Hedging plants for dry sandy soil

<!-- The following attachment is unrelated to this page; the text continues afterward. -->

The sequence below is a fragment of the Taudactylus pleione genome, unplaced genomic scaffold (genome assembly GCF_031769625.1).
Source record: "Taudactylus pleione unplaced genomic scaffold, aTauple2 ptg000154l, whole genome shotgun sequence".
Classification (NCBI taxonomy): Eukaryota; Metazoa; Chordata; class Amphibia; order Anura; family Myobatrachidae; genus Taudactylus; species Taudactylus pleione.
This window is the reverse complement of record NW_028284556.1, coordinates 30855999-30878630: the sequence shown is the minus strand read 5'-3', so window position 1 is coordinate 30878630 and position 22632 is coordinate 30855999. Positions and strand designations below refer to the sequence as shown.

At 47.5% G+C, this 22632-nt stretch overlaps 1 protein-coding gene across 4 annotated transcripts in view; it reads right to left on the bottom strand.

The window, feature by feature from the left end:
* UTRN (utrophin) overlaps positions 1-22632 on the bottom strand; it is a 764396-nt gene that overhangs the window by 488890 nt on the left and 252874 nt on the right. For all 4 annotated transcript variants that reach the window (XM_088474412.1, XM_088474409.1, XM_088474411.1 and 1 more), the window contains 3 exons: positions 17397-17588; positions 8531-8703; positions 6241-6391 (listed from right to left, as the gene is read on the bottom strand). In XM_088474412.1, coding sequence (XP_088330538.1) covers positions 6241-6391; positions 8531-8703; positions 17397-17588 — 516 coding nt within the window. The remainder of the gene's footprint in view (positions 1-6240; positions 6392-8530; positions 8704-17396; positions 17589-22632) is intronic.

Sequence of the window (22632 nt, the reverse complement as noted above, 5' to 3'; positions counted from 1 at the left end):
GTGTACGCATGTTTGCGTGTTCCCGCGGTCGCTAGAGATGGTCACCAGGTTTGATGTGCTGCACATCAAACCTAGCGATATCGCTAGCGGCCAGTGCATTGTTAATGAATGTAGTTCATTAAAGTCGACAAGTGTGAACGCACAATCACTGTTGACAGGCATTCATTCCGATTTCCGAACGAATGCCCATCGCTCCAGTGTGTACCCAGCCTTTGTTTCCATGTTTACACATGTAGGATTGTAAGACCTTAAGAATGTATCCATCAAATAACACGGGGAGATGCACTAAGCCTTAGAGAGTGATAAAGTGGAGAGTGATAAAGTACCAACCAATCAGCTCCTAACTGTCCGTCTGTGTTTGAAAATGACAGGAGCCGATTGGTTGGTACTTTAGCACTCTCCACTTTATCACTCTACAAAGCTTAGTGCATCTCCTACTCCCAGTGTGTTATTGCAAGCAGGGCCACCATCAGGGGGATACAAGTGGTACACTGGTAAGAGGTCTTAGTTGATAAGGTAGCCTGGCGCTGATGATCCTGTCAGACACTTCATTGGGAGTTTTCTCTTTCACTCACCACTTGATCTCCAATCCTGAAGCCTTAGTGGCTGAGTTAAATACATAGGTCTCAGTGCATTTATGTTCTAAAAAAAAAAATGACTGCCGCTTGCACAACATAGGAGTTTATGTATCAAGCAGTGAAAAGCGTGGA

Light, sandy soil can be a blessing when planting – it’s easy to work, planting is less backbreaking and the soil warms up more quickly in the spring, helping your plants come out of the winter dormancy period and burst into growth. That said, it also dries out more easily and tends to be low in nutrients as rainwater quickly leaches away key nutrients. Some of the best hedging plants for dry, sandy soils are amelanchier, beech, berberis, box, choisya, Norway spruce, cotoneaster, dogwood, Elaeagnus, elder, escallonia, euonymus, holly, cherry laurel (but not on chalk), spotted laurel, lavender, lonicera, potentilla, pyracantha, spiraea, thuja smaragd, weigela and yew. We recommend incorporating plenty of well rotted organic matter such as garden compost, leaf mould or manure when planting up a hedge on dry, sandy soil. This will aid water retention and gradually release valuable nutrients into the soil as it breaks down beneath ground. Mulching with 2 inches (5cm) or bark chippings can also help preserve moisture. See our article on understanding your soil for some simple tests you can do to better understand your garden soil, including tests for acidity and soil composition.